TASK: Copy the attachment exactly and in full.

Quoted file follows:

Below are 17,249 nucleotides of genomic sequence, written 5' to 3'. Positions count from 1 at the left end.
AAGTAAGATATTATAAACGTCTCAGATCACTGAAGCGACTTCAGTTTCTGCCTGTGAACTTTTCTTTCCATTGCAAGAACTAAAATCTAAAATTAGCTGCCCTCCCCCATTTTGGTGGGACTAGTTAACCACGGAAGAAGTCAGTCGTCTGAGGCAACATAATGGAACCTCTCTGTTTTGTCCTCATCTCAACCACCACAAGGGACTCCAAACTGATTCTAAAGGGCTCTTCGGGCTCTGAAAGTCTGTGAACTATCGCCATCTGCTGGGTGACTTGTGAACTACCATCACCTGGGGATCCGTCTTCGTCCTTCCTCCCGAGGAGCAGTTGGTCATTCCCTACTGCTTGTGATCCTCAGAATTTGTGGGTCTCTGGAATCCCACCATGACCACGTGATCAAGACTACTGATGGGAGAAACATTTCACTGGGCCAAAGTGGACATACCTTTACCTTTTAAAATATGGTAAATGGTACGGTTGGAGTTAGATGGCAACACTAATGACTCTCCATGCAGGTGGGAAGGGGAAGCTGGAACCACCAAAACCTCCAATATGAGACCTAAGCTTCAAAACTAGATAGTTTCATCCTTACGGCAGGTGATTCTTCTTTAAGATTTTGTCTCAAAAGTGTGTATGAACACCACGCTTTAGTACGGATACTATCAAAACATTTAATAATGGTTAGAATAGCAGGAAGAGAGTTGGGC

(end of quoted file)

Below are 17,249 nucleotides of genomic sequence, written 5' to 3'. Positions count from 1 at the left end.
AAGTAAGATATTATAAACGTCTCAGATCACTGAAGCGACTTCAGTTTCTGCCTGTGAACTTTTCTTTCCATTGCAAGAACTAAAATCTAAAATTAGCTGCCCTCCCCCATTTTGGTGGGACTAGTTAACCACGGAAGAAGTCAGTCGTCTGAGGCAACATAATGGAACCTCTCTGTTTTGTCCTCATCTCAACCACCACAAGGGACTCCAAACTGATTCTAAAGGGCTCTTCGGGCTCTGAAAGTCTGTGAACTATCGCCATCTGCTGGGTGACTTGTGAACTACCATCACCTGGGGATCCGTCTTCGTCCTTCCTCCCGAGGAGCAGTTGGTCATTCCCTACTGCTTGTGATCCTCAGAATTTGTGGGTCTCTGGAATCCCACCATGACCACGTGATCAAGACTACTGATGGGAGAAACATTTCACTGGGCCAAAGTGGACATACCTTTACCTTTTAAAATATGGTAAATGGTACGGTTGGAGTTAGATGGCAACACTAATGACTCTCCATGCAGGTGGGAAGGGGAAGCTGGAACCACCAAAACCTCCAATATGAGACCTAAGCTTCAAAACTAGATAGTTTCATCCTTACGGCAGGTGATTCTTCTTTAAGATTTTGTCTCAAAAGTGTGTATGAACACCACGCTTTAGTACGGATACTATCAAAACATTTAATAATGGTTAGAATAGCAGGAAGAGAGTTGGGC